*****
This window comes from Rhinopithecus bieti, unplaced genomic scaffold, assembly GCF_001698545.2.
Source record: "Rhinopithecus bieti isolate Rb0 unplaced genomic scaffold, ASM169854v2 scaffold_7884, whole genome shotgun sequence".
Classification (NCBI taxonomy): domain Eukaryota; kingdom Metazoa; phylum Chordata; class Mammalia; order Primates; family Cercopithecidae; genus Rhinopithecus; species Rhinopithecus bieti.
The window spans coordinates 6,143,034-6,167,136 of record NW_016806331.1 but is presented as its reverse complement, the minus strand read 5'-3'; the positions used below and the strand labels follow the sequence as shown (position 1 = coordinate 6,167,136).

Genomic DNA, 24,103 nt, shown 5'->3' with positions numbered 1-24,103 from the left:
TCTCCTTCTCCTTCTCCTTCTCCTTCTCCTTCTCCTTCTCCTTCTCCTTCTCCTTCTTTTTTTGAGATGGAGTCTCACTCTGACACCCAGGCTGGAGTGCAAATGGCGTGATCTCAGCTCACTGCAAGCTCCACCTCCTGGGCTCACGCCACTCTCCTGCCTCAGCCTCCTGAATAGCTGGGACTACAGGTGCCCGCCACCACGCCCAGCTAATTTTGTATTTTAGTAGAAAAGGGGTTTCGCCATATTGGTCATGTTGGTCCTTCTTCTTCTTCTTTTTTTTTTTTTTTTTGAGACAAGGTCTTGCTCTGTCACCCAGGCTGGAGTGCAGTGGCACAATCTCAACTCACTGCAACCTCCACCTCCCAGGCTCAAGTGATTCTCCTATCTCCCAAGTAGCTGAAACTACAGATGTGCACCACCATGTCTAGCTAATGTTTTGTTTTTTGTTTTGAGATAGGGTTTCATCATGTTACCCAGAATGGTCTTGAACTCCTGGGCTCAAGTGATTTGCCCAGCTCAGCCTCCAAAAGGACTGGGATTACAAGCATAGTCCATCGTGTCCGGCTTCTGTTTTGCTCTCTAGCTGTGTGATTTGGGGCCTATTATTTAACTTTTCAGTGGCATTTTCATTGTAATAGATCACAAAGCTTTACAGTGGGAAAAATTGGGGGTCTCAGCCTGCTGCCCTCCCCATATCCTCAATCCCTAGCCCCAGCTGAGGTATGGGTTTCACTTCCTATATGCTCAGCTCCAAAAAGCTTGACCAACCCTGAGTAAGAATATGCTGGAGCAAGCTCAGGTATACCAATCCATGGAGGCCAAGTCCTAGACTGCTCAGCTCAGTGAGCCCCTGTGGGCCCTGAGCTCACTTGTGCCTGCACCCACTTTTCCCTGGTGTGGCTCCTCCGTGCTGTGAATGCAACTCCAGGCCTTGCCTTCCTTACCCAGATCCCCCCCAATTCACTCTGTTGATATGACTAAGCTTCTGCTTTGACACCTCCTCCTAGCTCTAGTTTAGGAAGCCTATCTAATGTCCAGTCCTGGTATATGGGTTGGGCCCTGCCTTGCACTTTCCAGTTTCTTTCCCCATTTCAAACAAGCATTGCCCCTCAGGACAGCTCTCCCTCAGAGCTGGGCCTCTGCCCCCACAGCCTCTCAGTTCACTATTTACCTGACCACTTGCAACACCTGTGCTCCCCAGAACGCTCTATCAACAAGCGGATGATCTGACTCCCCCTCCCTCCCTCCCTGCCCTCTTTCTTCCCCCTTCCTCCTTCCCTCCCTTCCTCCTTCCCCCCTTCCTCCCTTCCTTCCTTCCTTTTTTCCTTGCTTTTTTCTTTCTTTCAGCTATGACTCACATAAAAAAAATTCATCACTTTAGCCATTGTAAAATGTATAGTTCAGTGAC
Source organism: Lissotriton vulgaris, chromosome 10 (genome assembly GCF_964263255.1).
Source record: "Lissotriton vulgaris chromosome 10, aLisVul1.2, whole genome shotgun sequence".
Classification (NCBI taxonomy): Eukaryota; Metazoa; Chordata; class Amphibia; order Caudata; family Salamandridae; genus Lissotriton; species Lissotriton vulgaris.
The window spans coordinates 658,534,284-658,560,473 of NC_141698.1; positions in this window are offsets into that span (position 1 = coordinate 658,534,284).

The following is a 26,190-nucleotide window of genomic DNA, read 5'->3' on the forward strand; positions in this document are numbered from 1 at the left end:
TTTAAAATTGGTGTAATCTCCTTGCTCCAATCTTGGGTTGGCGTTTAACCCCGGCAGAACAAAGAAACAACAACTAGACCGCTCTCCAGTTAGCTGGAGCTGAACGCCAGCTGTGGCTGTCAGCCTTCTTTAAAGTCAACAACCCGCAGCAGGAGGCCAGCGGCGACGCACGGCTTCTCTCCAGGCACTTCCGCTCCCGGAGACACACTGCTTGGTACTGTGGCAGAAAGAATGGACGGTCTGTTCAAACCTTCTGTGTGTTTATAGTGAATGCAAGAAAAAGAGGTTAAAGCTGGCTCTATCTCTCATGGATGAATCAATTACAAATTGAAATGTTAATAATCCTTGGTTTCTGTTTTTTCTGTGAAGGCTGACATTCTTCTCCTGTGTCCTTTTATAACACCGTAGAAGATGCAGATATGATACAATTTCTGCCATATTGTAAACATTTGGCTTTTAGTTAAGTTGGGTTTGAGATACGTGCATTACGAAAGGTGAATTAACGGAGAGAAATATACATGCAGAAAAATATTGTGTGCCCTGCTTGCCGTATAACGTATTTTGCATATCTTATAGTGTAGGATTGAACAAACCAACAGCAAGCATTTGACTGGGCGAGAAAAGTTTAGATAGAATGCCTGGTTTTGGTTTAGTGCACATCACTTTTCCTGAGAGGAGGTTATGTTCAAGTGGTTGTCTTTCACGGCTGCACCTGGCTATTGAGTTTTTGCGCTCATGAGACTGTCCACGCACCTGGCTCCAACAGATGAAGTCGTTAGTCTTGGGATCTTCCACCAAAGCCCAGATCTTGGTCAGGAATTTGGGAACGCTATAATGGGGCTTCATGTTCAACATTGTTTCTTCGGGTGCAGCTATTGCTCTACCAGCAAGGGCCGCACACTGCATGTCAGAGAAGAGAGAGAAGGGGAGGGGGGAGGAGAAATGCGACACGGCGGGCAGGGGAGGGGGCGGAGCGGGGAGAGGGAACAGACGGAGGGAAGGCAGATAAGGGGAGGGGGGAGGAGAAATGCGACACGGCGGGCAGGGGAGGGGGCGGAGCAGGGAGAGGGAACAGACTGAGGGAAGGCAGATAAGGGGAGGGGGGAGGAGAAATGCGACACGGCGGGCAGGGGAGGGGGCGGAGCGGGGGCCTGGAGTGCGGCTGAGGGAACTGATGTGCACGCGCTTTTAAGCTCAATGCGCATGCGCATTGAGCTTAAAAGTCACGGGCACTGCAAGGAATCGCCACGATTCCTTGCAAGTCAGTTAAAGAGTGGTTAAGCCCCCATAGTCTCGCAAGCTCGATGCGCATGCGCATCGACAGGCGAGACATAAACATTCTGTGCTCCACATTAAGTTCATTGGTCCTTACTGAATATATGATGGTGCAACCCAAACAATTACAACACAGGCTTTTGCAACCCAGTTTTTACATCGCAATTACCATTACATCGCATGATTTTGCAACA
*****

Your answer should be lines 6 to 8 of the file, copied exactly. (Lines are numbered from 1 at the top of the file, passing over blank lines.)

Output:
TCTCCTTCTCCTTCTCCTTCTCCTTCTCCTTCTCCTTCTCCTTCTCCTTCTCCTTCTTTTTTTGAGATGGAGTCTCACTCTGACACCCAGGCTGGAGTGCAAATGGCGTGATCTCAGCTCACTGCAAGCTCCACCTCCTGGGCTCACGCCACTCTCCTGCCTCAGCCTCCTGAATAGCTGGGACTACAGGTGCCCGCCACCACGCCCAGCTAATTTTGTATTTTAGTAGAAAAGGGGTTTCGCCATATTGGTCATGTTGGTCCTTCTTCTTCTTCTTTTTTTTTTTTTTTTTGAGACAAGGTCTTGCTCTGTCACCCAGGCTGGAGTGCAGTGGCACAATCTCAACTCACTGCAACCTCCACCTCCCAGGCTCAAGTGATTCTCCTATCTCCCAAGTAGCTGAAACTACAGATGTGCACCACCATGTCTAGCTAATGTTTTGTTTTTTGTTTTGAGATAGGGTTTCATCATGTTACCCAGAATGGTCTTGAACTCCTGGGCTCAAGTGATTTGCCCAGCTCAGCCTCCAAAAGGACTGGGATTACAAGCATAGTCCATCGTGTCCGGCTTCTGTTTTGCTCTCTAGCTGTGTGATTTGGGGCCTATTATTTAACTTTTCAGTGGCATTTTCATTGTAATAGATCACAAAGCTTTACAGTGGGAAAAATTGGGGGTCTCAGCCTGCTGCCCTCCCCATATCCTCAATCCCTAGCCCCAGCTGAGGTATGGGTTTCACTTCCTATATGCTCAGCTCCAAAAAGCTTGACCAACCCTGAGTAAGAATATGCTGGAGCAAGCTCAGGTATACCAATCCATGGAGGCCAAGTCCTAGACTGCTCAGCTCAGTGAGCCCCTGTGGGCCCTGAGCTCACTTGTGCCTGCACCCACTTTTCCCTGGTGTGGCTCCTCCGTGCTGTGAATGCAACTCCAGGCCTTGCCTTCCTTACCCAGATCCCCCCCAATTCACTCTGTTGATATGACTAAGCTTCTGCTTTGACACCTCCTCCTAGCTCTAGTTTAGGAAGCCTATCTAATGTCCAGTCCTGGTATATGGGTTGGGCCCTGCCTTGCACTTTCCAGTTTCTTTCCCCATTTCAAACAAGCATTGCCCCTCAGGACAGCTCTCCCTCAGAGCTGGGCCTCTGCCCCCACAGCCTCTCAGTTCACTATTTACCTGACCACTTGCAACACCTGTGCTCCCCAGAACGCTCTATCAACAAGCGGATGATCTGACTCCCCCTCCCTCCCTCCCTGCCCTCTTTCTTCCCCCTTCCTCCTTCCCTCCCTTCCTCCTTCCCCCCTTCCTCCCTTCCTTCCTTCCTTTTTTCCTTGCTTTTTTCTTTCTTTCAGCTATGACTCACATAAAAAAAATTCATCACTTTAGCCATTGTAAAATGTATAGTTCAGTGAC
Source organism: Lissotriton vulgaris, chromosome 10 (genome assembly GCF_964263255.1).
Source record: "Lissotriton vulgaris chromosome 10, aLisVul1.2, whole genome shotgun sequence".